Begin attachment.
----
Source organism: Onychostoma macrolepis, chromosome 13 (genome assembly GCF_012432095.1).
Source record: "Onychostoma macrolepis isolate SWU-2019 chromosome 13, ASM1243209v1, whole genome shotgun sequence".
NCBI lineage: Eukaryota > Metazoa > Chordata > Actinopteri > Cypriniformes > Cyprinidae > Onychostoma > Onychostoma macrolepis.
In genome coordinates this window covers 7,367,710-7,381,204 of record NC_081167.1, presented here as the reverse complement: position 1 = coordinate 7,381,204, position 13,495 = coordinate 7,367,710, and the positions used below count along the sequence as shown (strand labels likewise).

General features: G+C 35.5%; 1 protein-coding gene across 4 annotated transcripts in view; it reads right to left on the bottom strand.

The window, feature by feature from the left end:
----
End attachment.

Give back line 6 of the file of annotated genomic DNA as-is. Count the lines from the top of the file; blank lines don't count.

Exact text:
The window, feature by feature from the left end: